I sped up, passed them, and kept going.

Later in the weekend, we happened to sit by one another at lunch, which is where I found out they were being unlawfully evicted.

I didn’t catch their name or where they lived, but I did tell them to look up their state’s laws about recording conversations and get as much as they could in writing.


“Is it OK if I put my hand on your hip while we dance?”


T and I met at the “Klub.” She was cute and funny; kind of my type, but I felt I wanted a friend in her more than anything else.

D, who shared a cabin and number of planned activities with me through sheer coincidence, met T the same way. She wanted friendship too, but she developed a crush. Like I said, T was cute and funny.

E sent a series of letters to anonymous campers – handed them to the mail delivery with instructions to give them to anyone who asked if they had mail but didn’t have any. E got one letter back. It was from T.

E told D about the letter. About how she wanted to meet T. About how she thought she might be able to form a real connection with someone.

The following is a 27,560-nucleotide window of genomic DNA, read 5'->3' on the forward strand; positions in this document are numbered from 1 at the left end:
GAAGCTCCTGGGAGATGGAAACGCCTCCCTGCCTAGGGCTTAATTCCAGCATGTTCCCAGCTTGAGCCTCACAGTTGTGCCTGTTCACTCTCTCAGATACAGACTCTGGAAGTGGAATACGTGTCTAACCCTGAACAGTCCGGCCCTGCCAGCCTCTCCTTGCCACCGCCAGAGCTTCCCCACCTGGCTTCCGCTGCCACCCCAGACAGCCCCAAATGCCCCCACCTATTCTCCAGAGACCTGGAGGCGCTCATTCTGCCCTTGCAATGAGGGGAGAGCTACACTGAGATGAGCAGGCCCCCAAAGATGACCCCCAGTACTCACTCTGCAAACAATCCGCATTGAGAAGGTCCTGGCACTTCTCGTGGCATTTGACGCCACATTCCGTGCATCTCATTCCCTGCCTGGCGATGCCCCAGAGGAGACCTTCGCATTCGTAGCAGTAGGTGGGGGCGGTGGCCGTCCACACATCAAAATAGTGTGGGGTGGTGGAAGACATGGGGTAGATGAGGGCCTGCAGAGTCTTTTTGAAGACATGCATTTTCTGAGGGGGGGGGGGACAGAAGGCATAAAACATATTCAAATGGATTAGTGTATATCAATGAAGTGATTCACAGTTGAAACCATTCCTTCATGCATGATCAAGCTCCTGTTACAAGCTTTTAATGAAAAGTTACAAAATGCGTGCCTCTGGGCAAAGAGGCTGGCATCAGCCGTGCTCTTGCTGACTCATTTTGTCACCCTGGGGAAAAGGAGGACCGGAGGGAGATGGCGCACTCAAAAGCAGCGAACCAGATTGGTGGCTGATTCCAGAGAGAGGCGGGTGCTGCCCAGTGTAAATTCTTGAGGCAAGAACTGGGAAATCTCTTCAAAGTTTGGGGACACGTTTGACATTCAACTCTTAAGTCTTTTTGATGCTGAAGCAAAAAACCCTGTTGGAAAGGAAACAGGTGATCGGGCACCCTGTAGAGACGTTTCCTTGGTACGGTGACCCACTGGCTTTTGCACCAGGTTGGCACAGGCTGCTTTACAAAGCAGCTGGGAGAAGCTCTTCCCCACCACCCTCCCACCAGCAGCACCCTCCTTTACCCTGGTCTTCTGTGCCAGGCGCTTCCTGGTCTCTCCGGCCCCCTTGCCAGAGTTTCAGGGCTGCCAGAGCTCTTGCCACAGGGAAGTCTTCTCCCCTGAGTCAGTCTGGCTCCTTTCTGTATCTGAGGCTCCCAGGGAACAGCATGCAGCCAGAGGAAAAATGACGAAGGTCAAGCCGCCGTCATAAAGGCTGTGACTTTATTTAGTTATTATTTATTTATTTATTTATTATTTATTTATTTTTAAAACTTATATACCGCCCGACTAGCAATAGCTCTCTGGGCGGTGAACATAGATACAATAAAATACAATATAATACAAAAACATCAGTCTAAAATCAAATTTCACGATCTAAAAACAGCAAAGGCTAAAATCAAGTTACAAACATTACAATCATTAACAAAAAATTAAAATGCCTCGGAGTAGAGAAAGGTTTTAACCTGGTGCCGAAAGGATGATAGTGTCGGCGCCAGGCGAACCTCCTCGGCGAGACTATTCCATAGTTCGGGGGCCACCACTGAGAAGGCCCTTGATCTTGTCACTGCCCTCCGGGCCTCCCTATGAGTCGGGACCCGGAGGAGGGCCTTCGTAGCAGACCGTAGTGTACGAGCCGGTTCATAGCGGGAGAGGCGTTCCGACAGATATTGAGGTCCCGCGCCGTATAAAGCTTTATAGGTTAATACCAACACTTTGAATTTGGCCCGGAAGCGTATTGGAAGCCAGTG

“Come on. I’ll introduce you!”

I wonder if they’re forming that connection as I write this.

I wonder at how D is so much more selfless than I am.


I was late to dance practice because a drink exploded in my bag. I’d been frantically cleaning the drink off the floor with someone else’s towel, which they’d given to me without a second thought.

“Sorry I’m late!” I cried. “There was a LaCroix incident.”

“Only at A-Camp,” someone quipped, and they were right.


“I don’t want to be by the fire too long. A girl in my cabin is sensitive to smoke.”